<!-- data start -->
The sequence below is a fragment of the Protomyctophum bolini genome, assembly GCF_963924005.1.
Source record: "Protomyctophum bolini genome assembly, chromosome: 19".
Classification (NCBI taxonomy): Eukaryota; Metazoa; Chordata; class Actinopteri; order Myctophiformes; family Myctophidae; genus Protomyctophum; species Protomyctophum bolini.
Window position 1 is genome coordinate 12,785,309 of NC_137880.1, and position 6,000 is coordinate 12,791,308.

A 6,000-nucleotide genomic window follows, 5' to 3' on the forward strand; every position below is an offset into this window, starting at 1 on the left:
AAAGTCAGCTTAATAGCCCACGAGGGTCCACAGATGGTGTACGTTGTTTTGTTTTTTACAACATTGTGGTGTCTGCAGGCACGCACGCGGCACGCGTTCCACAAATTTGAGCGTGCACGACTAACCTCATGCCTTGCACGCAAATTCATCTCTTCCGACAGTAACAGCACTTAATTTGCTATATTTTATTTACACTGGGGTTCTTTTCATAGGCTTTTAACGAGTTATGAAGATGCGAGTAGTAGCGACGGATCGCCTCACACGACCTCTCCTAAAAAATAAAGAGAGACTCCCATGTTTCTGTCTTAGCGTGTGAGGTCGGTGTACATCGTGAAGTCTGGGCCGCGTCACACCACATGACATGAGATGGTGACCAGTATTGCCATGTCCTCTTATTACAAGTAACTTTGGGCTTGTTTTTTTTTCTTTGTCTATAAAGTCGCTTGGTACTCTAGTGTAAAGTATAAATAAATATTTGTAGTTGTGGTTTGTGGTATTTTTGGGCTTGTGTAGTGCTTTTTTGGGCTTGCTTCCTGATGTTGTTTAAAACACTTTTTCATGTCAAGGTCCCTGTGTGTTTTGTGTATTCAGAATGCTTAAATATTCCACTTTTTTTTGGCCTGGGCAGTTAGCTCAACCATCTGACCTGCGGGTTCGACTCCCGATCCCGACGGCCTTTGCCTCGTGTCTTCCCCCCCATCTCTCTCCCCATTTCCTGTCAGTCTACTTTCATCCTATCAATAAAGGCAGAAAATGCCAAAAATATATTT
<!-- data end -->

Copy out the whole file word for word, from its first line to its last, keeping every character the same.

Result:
The sequence below is a fragment of the Protomyctophum bolini genome, assembly GCF_963924005.1.
Source record: "Protomyctophum bolini genome assembly, chromosome: 19".
Classification (NCBI taxonomy): Eukaryota; Metazoa; Chordata; class Actinopteri; order Myctophiformes; family Myctophidae; genus Protomyctophum; species Protomyctophum bolini.
Window position 1 is genome coordinate 12,785,309 of NC_137880.1, and position 6,000 is coordinate 12,791,308.

A 6,000-nucleotide genomic window follows, 5' to 3' on the forward strand; every position below is an offset into this window, starting at 1 on the left:
AAAGTCAGCTTAATAGCCCACGAGGGTCCACAGATGGTGTACGTTGTTTTGTTTTTTACAACATTGTGGTGTCTGCAGGCACGCACGCGGCACGCGTTCCACAAATTTGAGCGTGCACGACTAACCTCATGCCTTGCACGCAAATTCATCTCTTCCGACAGTAACAGCACTTAATTTGCTATATTTTATTTACACTGGGGTTCTTTTCATAGGCTTTTAACGAGTTATGAAGATGCGAGTAGTAGCGACGGATCGCCTCACACGACCTCTCCTAAAAAATAAAGAGAGACTCCCATGTTTCTGTCTTAGCGTGTGAGGTCGGTGTACATCGTGAAGTCTGGGCCGCGTCACACCACATGACATGAGATGGTGACCAGTATTGCCATGTCCTCTTATTACAAGTAACTTTGGGCTTGTTTTTTTTTCTTTGTCTATAAAGTCGCTTGGTACTCTAGTGTAAAGTATAAATAAATATTTGTAGTTGTGGTTTGTGGTATTTTTGGGCTTGTGTAGTGCTTTTTTGGGCTTGCTTCCTGATGTTGTTTAAAACACTTTTTCATGTCAAGGTCCCTGTGTGTTTTGTGTATTCAGAATGCTTAAATATTCCACTTTTTTTTGGCCTGGGCAGTTAGCTCAACCATCTGACCTGCGGGTTCGACTCCCGATCCCGACGGCCTTTGCCTCGTGTCTTCCCCCCCATCTCTCTCCCCATTTCCTGTCAGTCTACTTTCATCCTATCAATAAAGGCAGAAAATGCCAAAAATATATTT